In my game, I usually have models with approximately 300-1000 polygons and 1-3 textures. Each model also has a few lower detail versions of them, which don't use the same vertex data, but usually do use the same textures. Additionally, some models (e.g. player) can have 20k polygons and maybe 5 textures.


In my current implementation, a mesh is divided into groups by texture. Each group has VBO:s for vertex positions, normals, texture coordinates etc. (each has its own VBO) and then an index buffer. After culling, I have a bunch of mesh groups, which I then first sort by texture and then by VBO and draw by glDrawElements. The vertex data is always static and all animating is done in shaders.


A few questions:



If a group has, say 4000 polygons (which could happen for the player models), is it advisable to call glDrawElements once for the whole chunk, or should I cut it into pieces? I read about some "cache pressure" kicking in with large chunks, but I don't understand what it means. I have experienced some hick ups with 20k models, but just dividing the draw calls didn't seem to help.



Should I put all vertex data to a single VBO? For each group or the whole mesh? I read that 1 - 4 MiB buffer is preferred on some hardware, so should I go further and implement some sort of general VBO allocator, so that the data of several meshes are pushed there? For 4 MiB VBO and 1000 polygon meshes, I can see how this would reduce bindings, if all meshes use the same types of attributes.



Should I use interleaved arrays? I remember that there has been some controversy with this issue. Probably depends on local coherence of vertex / index data.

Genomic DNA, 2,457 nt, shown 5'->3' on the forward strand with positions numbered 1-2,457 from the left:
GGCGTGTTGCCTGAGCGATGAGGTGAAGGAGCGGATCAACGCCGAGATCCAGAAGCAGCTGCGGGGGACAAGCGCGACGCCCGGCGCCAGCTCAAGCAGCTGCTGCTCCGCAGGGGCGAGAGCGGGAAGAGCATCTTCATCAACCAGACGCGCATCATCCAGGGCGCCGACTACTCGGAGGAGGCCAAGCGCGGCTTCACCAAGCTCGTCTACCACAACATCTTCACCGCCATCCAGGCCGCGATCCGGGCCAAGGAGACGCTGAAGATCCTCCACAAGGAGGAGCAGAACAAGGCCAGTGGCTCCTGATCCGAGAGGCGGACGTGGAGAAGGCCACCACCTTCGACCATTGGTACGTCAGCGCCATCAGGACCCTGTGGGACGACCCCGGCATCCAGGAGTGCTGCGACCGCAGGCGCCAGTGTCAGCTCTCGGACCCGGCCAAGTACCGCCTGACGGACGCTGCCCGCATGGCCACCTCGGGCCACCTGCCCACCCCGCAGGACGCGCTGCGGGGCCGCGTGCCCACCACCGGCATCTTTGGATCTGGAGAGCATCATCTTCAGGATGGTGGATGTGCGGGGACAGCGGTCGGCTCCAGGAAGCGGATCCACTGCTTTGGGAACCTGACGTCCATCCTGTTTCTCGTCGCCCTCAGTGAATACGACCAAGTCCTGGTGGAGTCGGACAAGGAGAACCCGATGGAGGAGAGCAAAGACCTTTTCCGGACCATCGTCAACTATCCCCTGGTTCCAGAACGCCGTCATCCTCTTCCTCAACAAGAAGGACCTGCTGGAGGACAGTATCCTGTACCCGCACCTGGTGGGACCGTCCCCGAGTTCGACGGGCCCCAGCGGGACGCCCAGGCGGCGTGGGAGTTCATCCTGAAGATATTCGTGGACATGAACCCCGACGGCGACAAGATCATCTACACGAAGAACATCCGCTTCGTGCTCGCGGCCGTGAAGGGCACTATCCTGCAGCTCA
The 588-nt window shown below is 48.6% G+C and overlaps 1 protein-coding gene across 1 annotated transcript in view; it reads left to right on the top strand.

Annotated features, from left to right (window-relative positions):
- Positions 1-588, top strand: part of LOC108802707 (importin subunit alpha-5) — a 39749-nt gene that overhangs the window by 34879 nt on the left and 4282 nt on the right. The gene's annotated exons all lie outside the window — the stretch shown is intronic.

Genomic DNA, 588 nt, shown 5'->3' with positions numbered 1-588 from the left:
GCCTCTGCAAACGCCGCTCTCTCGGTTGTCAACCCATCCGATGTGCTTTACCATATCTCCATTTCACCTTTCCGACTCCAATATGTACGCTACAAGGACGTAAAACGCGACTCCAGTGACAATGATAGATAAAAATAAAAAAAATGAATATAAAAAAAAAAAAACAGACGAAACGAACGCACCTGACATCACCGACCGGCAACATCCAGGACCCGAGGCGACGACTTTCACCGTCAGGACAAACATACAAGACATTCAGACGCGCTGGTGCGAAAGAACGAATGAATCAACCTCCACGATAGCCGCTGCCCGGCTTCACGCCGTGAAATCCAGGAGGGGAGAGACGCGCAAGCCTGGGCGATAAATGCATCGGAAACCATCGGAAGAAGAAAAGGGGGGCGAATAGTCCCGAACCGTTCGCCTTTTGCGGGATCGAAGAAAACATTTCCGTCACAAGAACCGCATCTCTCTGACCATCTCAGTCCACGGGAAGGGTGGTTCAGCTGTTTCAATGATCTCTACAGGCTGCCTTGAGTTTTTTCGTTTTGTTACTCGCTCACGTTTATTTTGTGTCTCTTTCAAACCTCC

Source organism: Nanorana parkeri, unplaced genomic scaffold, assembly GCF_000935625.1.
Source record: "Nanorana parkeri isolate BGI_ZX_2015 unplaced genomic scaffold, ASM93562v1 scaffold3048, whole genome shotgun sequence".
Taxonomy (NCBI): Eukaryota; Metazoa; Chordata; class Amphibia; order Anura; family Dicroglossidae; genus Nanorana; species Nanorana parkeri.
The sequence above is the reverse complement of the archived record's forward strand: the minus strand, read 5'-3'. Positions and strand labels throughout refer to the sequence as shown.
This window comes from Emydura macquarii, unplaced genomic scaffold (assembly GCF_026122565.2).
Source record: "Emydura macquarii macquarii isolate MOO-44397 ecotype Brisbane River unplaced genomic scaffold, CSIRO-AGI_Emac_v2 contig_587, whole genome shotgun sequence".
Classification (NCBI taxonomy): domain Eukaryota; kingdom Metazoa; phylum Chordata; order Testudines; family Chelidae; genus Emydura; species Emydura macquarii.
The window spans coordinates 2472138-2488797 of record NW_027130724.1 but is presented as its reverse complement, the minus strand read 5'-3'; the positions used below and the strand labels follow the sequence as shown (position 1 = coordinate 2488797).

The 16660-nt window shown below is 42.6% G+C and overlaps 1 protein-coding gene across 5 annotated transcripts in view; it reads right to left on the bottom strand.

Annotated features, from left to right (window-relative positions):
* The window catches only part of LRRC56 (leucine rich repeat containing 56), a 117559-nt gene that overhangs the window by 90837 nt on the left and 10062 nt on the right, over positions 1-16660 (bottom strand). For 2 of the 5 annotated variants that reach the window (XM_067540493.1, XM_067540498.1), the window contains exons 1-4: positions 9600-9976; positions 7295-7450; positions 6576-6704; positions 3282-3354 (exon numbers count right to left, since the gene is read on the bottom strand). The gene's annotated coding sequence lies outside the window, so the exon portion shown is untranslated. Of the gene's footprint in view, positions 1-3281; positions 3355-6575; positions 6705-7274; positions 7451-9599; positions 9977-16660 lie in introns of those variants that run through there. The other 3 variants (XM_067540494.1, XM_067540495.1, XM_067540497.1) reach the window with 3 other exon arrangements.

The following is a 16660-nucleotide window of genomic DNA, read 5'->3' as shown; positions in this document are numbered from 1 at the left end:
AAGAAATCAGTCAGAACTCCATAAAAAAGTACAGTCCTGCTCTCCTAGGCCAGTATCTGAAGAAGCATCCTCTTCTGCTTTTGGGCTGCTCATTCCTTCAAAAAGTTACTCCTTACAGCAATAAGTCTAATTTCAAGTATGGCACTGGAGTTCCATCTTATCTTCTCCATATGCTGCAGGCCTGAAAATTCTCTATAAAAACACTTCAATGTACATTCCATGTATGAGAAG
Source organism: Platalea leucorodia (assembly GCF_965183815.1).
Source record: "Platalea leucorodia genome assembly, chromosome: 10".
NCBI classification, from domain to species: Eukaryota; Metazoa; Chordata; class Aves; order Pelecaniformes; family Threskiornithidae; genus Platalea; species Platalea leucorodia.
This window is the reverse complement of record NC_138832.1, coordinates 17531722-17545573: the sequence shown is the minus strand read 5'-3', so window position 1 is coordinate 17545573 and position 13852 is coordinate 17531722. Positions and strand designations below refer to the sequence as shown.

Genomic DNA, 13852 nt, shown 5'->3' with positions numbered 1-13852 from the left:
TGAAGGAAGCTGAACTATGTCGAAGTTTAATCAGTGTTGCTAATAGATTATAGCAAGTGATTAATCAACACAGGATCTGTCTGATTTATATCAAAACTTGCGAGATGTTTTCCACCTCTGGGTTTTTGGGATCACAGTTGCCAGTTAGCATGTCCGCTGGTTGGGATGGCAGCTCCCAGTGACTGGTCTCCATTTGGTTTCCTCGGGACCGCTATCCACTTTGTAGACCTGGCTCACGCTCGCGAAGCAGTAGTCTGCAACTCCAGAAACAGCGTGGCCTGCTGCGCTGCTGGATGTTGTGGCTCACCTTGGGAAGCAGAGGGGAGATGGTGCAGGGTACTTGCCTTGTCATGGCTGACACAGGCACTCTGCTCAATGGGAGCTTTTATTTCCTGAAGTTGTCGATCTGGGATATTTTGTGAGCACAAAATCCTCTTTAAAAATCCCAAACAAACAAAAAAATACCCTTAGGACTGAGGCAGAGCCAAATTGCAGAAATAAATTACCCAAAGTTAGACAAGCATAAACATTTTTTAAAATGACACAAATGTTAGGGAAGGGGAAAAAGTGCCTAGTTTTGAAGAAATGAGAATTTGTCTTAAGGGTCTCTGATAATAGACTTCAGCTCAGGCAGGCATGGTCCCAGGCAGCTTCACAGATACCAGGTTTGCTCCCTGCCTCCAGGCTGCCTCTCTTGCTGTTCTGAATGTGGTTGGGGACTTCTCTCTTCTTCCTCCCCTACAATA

Any other considerations?

Layering animations: interpolation

30 December 2012 - 11:04 AM

I wish to animate a human character by layering e.g. walking and shooting animations. At this point, I have implemented simple MD5 mesh animation system.


I suppose I will add masks for each animation to select the bones that they should affect. I would like that the upper-body animation (say shooting) could be reused for different character stances, which would be described by lower-body animations. The lower-body should control the root bone to move the whole character and the upper body should always follow.


I then see a problem in interpolation: thus far, I have first constructed two keyframes and then interpolated the final positions vectors and orientation quaternions of the bones. If I apply this to the two animations separately and then combine the animations, the upper body can appear incorrectly as the root bone is only affected by the lower-body animation.


One solution might be to interpolate the bones in local spaces for the two animations and then combine the animations. The parent multiplication would be performed during the combination procedure. Then the upper body would be transformed by a correctly transformed root bone. These operations probably don't commute, so it is not clear that this will lead to good results. How is this usually done?